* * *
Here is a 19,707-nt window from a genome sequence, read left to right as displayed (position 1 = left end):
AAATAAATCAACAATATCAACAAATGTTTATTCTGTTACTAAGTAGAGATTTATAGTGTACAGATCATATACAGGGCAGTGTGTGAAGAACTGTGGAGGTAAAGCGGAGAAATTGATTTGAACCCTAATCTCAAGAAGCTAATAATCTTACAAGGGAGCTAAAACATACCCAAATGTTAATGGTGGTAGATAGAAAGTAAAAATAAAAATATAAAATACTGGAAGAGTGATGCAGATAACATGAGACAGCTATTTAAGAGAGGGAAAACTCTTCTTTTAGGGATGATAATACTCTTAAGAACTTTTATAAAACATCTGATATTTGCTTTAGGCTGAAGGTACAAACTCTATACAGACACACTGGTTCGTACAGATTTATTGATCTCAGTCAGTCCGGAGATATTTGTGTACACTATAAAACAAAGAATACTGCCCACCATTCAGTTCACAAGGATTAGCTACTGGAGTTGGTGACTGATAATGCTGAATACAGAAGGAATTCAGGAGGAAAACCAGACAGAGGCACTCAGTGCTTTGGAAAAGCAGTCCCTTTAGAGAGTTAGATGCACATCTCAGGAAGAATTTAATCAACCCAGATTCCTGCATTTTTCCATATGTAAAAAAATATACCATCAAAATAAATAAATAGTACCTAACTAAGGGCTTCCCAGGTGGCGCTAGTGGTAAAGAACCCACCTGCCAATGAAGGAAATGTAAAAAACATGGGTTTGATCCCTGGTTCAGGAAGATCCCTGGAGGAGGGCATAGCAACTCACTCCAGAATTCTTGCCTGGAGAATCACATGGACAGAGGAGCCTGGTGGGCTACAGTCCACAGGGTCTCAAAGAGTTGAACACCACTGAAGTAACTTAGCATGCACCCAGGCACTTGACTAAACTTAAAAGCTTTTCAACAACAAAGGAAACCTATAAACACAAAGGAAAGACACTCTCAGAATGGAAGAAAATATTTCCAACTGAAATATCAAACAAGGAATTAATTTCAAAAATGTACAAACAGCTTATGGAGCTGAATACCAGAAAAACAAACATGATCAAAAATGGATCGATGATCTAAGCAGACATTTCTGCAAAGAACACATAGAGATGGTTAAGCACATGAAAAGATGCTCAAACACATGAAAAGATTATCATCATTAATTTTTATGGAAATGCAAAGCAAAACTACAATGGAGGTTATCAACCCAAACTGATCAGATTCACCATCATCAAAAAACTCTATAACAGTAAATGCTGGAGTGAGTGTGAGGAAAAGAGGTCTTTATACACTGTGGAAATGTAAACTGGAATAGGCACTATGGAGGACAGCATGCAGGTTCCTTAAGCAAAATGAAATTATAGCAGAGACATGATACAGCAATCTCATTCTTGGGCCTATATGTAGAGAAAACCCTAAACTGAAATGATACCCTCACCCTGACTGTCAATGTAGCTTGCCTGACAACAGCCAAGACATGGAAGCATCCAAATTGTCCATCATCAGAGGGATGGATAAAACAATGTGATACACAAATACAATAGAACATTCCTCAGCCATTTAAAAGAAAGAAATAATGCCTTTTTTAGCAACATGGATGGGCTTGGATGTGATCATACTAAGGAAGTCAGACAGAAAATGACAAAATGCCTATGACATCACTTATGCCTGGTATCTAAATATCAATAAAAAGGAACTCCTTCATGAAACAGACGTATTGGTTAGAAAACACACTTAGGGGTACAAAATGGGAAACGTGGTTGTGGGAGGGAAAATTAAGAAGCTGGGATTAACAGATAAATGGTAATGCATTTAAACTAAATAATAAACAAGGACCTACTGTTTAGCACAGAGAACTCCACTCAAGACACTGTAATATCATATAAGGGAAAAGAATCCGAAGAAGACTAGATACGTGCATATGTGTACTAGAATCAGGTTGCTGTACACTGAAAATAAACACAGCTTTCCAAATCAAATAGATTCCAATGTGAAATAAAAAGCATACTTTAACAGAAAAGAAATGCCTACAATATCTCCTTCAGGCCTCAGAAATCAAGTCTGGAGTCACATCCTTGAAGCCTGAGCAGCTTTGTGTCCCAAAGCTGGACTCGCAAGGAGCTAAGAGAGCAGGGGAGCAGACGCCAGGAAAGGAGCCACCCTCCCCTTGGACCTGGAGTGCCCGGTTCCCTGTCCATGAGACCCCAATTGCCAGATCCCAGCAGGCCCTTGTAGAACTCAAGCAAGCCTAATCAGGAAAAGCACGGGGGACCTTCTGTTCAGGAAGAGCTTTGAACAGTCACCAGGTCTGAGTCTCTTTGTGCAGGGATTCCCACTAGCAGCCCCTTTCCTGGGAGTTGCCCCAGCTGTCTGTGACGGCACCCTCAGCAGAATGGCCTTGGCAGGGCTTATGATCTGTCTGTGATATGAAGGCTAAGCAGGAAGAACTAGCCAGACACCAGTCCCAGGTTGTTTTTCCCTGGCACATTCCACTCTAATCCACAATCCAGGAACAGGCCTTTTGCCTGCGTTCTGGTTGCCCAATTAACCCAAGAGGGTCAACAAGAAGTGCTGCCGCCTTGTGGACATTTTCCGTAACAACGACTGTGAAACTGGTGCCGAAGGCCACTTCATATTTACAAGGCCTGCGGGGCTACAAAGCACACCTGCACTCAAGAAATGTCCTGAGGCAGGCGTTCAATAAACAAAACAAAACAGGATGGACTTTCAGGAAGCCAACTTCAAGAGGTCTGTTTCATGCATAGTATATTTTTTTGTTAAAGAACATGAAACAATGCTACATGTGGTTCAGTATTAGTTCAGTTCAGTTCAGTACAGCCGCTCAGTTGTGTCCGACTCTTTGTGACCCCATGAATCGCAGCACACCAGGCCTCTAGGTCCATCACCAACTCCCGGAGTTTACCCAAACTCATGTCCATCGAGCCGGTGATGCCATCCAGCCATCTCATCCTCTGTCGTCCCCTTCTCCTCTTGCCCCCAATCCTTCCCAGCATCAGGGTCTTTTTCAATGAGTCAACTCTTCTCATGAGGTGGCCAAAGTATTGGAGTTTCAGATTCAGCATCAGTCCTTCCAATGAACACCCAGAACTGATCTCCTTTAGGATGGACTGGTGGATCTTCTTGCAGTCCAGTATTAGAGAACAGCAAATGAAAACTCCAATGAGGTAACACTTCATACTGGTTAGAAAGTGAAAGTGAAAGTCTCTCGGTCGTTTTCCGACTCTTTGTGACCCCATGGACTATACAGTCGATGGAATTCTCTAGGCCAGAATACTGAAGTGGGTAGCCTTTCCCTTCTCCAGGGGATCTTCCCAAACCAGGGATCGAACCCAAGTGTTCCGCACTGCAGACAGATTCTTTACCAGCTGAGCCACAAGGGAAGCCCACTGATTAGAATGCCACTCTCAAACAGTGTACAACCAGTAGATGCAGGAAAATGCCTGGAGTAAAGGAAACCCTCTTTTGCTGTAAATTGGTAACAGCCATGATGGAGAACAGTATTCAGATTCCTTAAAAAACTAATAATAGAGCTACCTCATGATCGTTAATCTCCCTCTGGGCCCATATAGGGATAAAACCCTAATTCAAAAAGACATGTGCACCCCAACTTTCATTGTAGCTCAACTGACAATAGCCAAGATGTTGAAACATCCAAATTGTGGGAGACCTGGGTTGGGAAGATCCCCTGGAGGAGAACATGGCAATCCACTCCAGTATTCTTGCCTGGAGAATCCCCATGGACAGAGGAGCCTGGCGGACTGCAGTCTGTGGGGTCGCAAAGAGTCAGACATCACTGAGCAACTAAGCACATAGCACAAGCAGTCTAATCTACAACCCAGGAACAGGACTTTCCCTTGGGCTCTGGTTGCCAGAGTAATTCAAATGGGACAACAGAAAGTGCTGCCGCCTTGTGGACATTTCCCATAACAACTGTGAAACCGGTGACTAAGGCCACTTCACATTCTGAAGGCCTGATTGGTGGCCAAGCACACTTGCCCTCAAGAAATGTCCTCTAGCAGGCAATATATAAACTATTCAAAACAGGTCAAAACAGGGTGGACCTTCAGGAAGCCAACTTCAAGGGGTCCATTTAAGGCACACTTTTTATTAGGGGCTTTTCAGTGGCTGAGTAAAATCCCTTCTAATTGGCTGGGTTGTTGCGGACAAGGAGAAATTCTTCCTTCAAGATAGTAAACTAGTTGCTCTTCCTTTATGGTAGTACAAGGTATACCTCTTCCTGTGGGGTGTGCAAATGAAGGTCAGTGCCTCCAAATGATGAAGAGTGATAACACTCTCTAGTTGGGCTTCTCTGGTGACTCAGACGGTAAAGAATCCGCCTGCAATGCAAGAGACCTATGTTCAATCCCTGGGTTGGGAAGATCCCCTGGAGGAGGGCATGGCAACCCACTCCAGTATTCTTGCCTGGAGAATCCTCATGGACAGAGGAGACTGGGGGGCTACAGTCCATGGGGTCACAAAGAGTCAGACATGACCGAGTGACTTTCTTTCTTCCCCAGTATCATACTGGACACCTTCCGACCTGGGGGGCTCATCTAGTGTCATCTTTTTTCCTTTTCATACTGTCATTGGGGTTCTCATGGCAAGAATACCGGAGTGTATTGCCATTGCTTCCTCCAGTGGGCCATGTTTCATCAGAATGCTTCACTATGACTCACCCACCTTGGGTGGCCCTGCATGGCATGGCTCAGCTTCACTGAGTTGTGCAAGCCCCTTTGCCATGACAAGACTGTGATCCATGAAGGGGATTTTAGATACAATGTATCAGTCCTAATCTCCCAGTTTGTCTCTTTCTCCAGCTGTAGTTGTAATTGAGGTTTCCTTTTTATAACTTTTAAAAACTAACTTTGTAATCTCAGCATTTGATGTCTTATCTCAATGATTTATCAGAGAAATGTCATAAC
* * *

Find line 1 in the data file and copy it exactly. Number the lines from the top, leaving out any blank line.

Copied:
Here is a 19,707-nt window from a genome sequence, read left to right as displayed (position 1 = left end):